If there was not a leak and it was a false alarm, you should first check the batteries. This is almost always the cause of a false alarm.
This Thing Isn't Working Right
You may wonder what to do if an alarm malfunctions. Remember the advice from before: never ignore an alarm. If it goes off, take action right away to get out of your home.
However, as with anything, there may be times when you CO detector just isn't working right. If you have a digital display, you can usually see on the readout what is going on and know if it is a genuine alarm or if something is wrong with the unit.
Typically, the unit will emit beeps that are different for each situation, such as high CO detected, internal issues, or general malfunctioning.
The best way to handle a malfunctioning unit is to look in the owner's manual. This should explain the different sounds the unit makes and what they mean.
You may have to listen carefully to distinguish the beeps and chirps from each other. Typically, an alarm that signals high levels of CO will be four short beeps in a row, but it may differ with different detectors.
How often should carbon monoxide detectors be replaced?
If you have tried everything and your unit is still not working correctly, then it may be time to replace it.
How often should carbon monoxide detectors be replaced depends on the unit. Generally speaking, they usually last for five to seven years.
You may also have a sealed unit, which is one where you cannot replace the battery. These are often made to last ten years.
However, newer models will have an end of life mode. It will let you know how often should carbon monoxide detectors be replaced by giving you a distinct beep or chirp.
It is essential to understand that when your unit is in its end of life mode, it will not operate and cannot detect carbon monoxide. You must replace it right away.
Signs of poisoning
It is essential to know the symptoms of carbon monoxide poisoning. You may start feeling unwell long before the gas has a chance to cause serious harm to your body.
The National Fire Protection Association explains that carbon monoxide can affect people differently based on their health and age. Babies, pregnant women, and people with respiratory conditions can be poisoned from far less CO exposure than a healthy adult.
Poisoning can occur over time with exposure to a small amount or at one time with exposure to a significant amount.
Symptoms of CO poisoning are often similar to the flu and include the following:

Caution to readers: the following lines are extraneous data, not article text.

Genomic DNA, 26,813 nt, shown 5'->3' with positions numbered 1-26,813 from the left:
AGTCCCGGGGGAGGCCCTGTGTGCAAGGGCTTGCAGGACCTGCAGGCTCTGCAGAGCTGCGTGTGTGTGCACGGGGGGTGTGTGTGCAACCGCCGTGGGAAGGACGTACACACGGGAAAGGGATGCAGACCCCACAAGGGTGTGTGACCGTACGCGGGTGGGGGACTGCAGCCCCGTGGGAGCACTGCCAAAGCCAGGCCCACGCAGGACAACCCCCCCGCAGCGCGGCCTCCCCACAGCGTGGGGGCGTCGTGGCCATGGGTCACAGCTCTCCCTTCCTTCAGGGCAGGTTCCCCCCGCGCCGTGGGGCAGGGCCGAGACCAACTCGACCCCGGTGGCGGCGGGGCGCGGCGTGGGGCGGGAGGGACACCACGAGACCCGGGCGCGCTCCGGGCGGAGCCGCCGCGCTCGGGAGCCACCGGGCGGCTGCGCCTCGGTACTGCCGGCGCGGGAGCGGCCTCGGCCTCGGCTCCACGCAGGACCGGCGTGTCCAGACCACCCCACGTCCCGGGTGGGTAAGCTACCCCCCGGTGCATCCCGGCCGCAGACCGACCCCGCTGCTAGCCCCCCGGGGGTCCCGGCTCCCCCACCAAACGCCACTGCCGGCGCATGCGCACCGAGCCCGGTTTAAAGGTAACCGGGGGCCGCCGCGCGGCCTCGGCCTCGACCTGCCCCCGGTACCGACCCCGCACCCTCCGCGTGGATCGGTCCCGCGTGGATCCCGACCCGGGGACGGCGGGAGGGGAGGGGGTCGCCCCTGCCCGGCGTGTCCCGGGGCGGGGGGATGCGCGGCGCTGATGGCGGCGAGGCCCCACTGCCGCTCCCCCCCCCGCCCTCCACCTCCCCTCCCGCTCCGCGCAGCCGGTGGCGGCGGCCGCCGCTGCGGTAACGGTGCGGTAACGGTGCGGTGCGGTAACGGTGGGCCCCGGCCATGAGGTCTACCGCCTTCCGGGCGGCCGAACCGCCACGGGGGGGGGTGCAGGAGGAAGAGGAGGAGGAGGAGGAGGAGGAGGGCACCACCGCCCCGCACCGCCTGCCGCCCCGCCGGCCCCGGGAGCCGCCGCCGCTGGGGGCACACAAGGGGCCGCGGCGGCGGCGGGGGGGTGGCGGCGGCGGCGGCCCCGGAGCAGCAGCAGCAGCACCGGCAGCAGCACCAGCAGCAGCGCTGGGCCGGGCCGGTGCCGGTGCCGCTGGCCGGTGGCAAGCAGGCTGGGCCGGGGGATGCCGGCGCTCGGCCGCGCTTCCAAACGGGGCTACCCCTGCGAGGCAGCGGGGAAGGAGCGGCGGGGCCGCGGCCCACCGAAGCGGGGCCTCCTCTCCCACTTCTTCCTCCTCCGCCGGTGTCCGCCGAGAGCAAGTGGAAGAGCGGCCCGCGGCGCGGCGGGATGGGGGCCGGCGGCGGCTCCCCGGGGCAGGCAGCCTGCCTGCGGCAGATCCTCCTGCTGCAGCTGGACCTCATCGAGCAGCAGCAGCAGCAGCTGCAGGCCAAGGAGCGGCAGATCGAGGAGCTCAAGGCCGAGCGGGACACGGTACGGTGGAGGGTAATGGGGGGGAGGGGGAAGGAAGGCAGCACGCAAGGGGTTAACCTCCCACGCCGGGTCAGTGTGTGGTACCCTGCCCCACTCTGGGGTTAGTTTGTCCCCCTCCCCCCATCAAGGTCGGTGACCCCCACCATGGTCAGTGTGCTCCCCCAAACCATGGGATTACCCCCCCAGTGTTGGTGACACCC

Stopping CO in Its Tracks
You know a lot about properly using carbon monoxide detectors and how often should carbon monoxide detectors be replaced, which is excellent.
Ideally, though, you won't ever need to rely on a detector to save your life because you have taken steps to prevent CO build up in your home.
Here are some tips for avoiding a deadly CO situation in your home:
While you hope it won't be needed, you should also make sure your CO detector is kept clean so it can work properly. Wipe it down or vacuum it to remove dust at least once a month.
Keeping Your Family Safe
Talking about carbon monoxide is a little unsettling. It is scary to know there is something present in your home that could kill you.
However, you have taken a very important step towards protecting yourself and your loved ones against this silent killer.
Learning about and installing carbon monoxide detectors in your home is the single best way to prevent a dangerous situation if a buildup of CO happens.
You understand the importance of detectors and educated yourself on how to use them properly.
You've also learned how often should carbon monoxide detectors be replaced and how to troubleshoot them if they malfunction.
Finally, you know the symptoms of CO poisoning and have gotten some tips to help reduce the chances of a CO build up in your home.
You are well prepared to protect yourself and your family while also being able to continue to provide a home that uses fuel powered appliances and heating sources.
You cannot avoid carbon monoxide in many cases, but you can avoid a CO catastrophe.
If you don't already have them, go buy carbon monoxide detectors for your home and keep your family safe.